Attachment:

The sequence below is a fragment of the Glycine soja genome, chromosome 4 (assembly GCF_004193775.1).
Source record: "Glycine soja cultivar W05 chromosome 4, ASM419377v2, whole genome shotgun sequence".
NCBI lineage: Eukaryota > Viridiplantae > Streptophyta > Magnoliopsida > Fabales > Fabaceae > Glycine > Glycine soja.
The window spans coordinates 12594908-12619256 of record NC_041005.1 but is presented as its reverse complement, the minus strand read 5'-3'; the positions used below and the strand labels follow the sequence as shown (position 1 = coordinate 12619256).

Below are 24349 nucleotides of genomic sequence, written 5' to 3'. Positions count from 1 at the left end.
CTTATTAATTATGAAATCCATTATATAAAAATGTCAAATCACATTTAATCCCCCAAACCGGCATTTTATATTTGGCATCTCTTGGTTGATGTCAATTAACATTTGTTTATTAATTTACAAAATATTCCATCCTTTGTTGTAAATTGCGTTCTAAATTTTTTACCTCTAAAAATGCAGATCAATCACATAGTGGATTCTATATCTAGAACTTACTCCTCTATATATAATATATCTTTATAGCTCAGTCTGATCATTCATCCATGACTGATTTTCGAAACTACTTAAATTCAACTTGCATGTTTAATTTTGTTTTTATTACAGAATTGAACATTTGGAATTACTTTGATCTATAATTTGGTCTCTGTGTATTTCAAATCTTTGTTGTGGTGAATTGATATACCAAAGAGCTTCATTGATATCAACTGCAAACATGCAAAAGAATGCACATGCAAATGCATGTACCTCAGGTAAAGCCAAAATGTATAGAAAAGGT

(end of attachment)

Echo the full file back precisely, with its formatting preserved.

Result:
The sequence below is a fragment of the Glycine soja genome, chromosome 4 (assembly GCF_004193775.1).
Source record: "Glycine soja cultivar W05 chromosome 4, ASM419377v2, whole genome shotgun sequence".
NCBI lineage: Eukaryota > Viridiplantae > Streptophyta > Magnoliopsida > Fabales > Fabaceae > Glycine > Glycine soja.
The window spans coordinates 12594908-12619256 of record NC_041005.1 but is presented as its reverse complement, the minus strand read 5'-3'; the positions used below and the strand labels follow the sequence as shown (position 1 = coordinate 12619256).

Below are 24349 nucleotides of genomic sequence, written 5' to 3'. Positions count from 1 at the left end.
CTTATTAATTATGAAATCCATTATATAAAAATGTCAAATCACATTTAATCCCCCAAACCGGCATTTTATATTTGGCATCTCTTGGTTGATGTCAATTAACATTTGTTTATTAATTTACAAAATATTCCATCCTTTGTTGTAAATTGCGTTCTAAATTTTTTACCTCTAAAAATGCAGATCAATCACATAGTGGATTCTATATCTAGAACTTACTCCTCTATATATAATATATCTTTATAGCTCAGTCTGATCATTCATCCATGACTGATTTTCGAAACTACTTAAATTCAACTTGCATGTTTAATTTTGTTTTTATTACAGAATTGAACATTTGGAATTACTTTGATCTATAATTTGGTCTCTGTGTATTTCAAATCTTTGTTGTGGTGAATTGATATACCAAAGAGCTTCATTGATATCAACTGCAAACATGCAAAAGAATGCACATGCAAATGCATGTACCTCAGGTAAAGCCAAAATGTATAGAAAAGGT